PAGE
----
Art History: The Music-Image: Closing the (methodological) gap between Music(ology) and Film (Studies)
Presenter: Will Jeffery
‘What is film music and how should it be analysed? Film Music Studies has a problematic history that has separated the analysis of music from the image due to the opposing methodologies of Musicology and Film Studies. This paper discovers a new way of thinking about film music, called the ‘music-image’. The music-image is the semiotic ambiguity that interlocks ‘music’ and ‘image’ through time, analysing a whole image with no fixed meaning or communication, bridging the methodologies of musicology and film studies to do so. This philosophical and theoretical model avoids any top-down ‘grand theory’ as the music-image needs the experience of the spectator and cinema to exist, as any film music needs cinema to exist. In this paper, the methodologies of musicology and film studies are bridged to explore the music-image as one ‘whole’ image, using examples including Jaws (Spielberg, 1975), Alexander Nevsky (Eisenstein, 1938), and The Hours (Daldry, 2002).’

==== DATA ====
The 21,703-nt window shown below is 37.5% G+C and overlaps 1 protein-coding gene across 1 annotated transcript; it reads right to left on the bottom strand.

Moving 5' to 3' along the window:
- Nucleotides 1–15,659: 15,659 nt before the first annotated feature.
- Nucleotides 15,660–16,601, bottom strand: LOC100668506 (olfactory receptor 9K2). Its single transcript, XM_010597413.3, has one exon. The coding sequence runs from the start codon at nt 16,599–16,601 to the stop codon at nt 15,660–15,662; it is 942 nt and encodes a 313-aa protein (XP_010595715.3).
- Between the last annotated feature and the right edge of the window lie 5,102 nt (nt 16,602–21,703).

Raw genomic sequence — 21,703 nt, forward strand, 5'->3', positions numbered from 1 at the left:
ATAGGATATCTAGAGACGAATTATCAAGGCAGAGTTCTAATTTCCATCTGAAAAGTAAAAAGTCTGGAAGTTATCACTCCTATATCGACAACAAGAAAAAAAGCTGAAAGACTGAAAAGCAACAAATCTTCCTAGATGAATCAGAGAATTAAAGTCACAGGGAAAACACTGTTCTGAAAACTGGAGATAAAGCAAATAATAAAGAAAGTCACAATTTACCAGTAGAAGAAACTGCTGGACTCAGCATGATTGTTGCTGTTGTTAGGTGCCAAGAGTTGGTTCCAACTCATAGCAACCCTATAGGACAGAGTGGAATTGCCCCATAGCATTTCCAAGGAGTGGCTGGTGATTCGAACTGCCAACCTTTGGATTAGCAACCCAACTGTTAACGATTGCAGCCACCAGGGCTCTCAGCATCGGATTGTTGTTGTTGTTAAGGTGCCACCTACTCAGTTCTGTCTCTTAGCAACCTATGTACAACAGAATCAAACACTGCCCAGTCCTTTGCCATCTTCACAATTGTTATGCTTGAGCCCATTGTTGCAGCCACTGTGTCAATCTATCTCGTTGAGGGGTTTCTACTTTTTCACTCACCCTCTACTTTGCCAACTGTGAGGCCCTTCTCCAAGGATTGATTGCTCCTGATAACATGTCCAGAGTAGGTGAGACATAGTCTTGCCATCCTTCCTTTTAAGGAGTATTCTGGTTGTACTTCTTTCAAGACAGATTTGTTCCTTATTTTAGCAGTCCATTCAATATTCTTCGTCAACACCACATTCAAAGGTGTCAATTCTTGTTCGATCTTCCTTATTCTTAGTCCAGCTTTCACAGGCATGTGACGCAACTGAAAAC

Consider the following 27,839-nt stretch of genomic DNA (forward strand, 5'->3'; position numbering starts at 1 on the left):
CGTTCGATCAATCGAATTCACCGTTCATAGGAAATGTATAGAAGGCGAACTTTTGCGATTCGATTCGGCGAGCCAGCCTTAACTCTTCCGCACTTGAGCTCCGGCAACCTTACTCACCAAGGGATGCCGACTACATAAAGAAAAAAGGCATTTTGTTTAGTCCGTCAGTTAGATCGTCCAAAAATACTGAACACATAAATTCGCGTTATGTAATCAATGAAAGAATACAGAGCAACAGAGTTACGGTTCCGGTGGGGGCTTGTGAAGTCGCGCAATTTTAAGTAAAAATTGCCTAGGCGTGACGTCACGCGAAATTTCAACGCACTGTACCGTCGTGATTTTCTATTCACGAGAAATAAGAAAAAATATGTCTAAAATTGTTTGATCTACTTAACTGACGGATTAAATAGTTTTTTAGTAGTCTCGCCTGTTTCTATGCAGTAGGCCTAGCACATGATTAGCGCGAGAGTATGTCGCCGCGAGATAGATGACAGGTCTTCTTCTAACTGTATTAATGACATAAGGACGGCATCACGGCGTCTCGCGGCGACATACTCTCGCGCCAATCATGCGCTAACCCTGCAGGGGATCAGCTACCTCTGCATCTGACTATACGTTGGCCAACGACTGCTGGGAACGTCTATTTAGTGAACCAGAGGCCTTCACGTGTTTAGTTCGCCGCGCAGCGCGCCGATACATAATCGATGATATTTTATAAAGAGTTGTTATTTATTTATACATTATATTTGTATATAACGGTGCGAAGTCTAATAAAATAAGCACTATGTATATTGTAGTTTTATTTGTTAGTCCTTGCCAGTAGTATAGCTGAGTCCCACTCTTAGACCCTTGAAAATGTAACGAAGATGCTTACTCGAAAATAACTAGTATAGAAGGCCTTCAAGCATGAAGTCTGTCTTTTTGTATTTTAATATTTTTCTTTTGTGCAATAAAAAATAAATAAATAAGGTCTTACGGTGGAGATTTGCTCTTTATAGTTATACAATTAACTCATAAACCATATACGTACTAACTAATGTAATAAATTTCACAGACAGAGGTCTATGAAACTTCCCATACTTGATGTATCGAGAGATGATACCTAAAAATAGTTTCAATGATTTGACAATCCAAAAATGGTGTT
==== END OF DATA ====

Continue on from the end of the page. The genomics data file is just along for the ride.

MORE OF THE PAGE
Will Jeffery is a PhD student in Film Studies at The University of Sydney, currently researching a new method for analysing film music, titled ‘The Music-Image’. As well as film music, Jeffery is interested in a wide range of film-related topics including: Hollywood, European, and early Soviet cinema, the films of Ingmar Bergman, Dziga Vertov and Steven Spielberg, and the evolution of visual effects.
This event will be held online via Zoom.
Upcoming seminars this semester:
Sophie Hopmeier, “Men of the Space Age Meet Men of the Stone Age: Mnemotechnologies and Temporal Disorientation in the Films of the Musée de l’Homme”
Rachel Skokowski, “Monkeys & Mechanical Arts: The Goncourt Brothers and the 19th-century Etching Revival”
Anna Arabindan-Kesson, “Black Bodies, White Gold: Cotton, Race and Representation in the United States”
Lorraine Kypiotis, “Lucien Henry, Alexander Murray and the Australian Ethos” Raha Shahidi, “Boucher and the Moliere Illustrations”
Nina Stromqvist, “The Border, taking the ancient Nordic tradition of allemansrätten or ‘everyman’s right’ as a conceptual proposition”
Mimi Kelly, “New Refractions of Self: Social Media and the Digital Woman”
Diana Reynolds, “Religious Foundations as Second Voices: The Victoria Contemporary Figurative Artist, 1848-1870”